Ducky Rubber Keycaps
Some people (myself included) love to put some rubber keycaps on their ‘gaming keys’ such as WASD. The problem with these rubber caps is that, when companies include them, they usually feel like kind of an afterthought or don’t really look the part. Ducky is now trying to change that with their own rubber caps.
Coming in at various colors (I got neon green and pink to test, but according to Ducky they’ll be released in a bunch of colors) these caps include a fully rubberized space bar, and they feel great if you ask me. The rubber texture on it has that grippy feeling that people want them for, but it’s not too rough where you get a sandpaper-like sensation when you glide your finger across something like the spacebar.
The caps that I got to test were a bit shorter than Ducky’s regular ones and that’s done to give users a distinct feeling when they use these ‘gaming keys’ but I can’t really say that I noticed the difference. That’s a good thing if you ask me though. I like my keyboard to feel as consistent as possible since I use I don’t use different boards for gaming and typing/work so I don’t really need my gaming cluster to feel vastly different than the other keys on the board.
As far as the feeling of these caps goes they pretty much nailed it if you’re asking me. Some rubber caps feel almost like dirty regular caps because of the lack of texturing but here there’s just enough texture to provide that different feeling when gaming while also being minimally noticeable when typing. Of course the rubber caps do sound a bit different than the plastic ones but the typing and actuation feeling is very much the same so that’s a win in my book.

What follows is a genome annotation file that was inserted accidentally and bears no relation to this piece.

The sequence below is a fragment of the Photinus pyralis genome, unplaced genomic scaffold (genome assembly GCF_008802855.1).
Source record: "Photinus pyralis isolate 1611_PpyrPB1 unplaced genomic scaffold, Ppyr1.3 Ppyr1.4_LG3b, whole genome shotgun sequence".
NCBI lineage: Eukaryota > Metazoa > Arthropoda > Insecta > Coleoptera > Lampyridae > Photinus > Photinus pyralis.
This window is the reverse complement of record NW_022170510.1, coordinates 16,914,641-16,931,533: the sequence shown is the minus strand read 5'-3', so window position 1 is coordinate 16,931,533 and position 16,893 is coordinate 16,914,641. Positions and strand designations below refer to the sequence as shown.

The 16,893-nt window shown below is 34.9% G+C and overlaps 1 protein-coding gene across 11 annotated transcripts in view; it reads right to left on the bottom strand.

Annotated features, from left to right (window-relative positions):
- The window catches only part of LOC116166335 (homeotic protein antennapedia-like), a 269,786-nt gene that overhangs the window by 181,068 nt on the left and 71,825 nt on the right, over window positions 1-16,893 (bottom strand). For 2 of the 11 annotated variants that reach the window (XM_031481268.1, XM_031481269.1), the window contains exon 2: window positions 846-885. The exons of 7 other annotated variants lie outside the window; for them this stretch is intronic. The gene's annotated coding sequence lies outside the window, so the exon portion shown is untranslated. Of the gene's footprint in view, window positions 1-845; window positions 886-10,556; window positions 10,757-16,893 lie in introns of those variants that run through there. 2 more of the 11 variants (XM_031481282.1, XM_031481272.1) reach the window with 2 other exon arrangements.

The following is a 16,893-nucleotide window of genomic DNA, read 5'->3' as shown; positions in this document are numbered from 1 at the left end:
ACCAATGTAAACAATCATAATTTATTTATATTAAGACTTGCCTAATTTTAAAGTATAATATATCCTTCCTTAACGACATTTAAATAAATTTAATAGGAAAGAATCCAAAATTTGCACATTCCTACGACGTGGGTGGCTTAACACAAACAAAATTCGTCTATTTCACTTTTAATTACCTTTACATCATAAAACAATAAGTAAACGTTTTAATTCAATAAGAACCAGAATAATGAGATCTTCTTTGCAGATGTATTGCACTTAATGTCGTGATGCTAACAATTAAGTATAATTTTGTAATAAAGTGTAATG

Since this isn’t a full replacement set I just placed some of the rubber caps on my regular SF board and I haven’t taken them off since so I do really love these, but of course you need to be a fan of rubber (accent) keys in the first place to appreciate this kind of thing.
Conclusion & Recommendation
For me the performance of my gear always comes first but I do admit that a clean and matching setup can really tie a room together so I love me some quality keycap sets. Ducky has really impressed me with all three sets that I got to test. Of course a set of keycaps is at the bottom of the list when it comes to ‘things you should buy to improve your gaming performance’ but if you’ve already found your (near) perfect keyboard it can be fun to change things up a little bit by swapping out your keycaps.
If you want to swap it out you’re in safe hands with Ducky. These three sets are very different from each other, but all three of them reach the quality standard that I’ve come to expect from Ducky. It’s a terrible shame that I basically can’t use 66% of these caps since I use a Ducky One 2 SF (which has a 65% layout) as my main keyboard, but as I said I have been told by Ducky that they’re looking into fixing this in the future. That being said: if you’re using a 65% like me you’ll have to wait a bit longer to enjoy RGB greatness (the pudding caps) or a beautiful blue retro vibe (the Horizon caps) and that’s a bit of a bummer.
Luckily I also have a Ducky One 2 Mini and Mecha Mini in my closet so I got to fully test these caps and as expected I wasn’t disappointed. These are definitely worth considering if you’re looking for a change.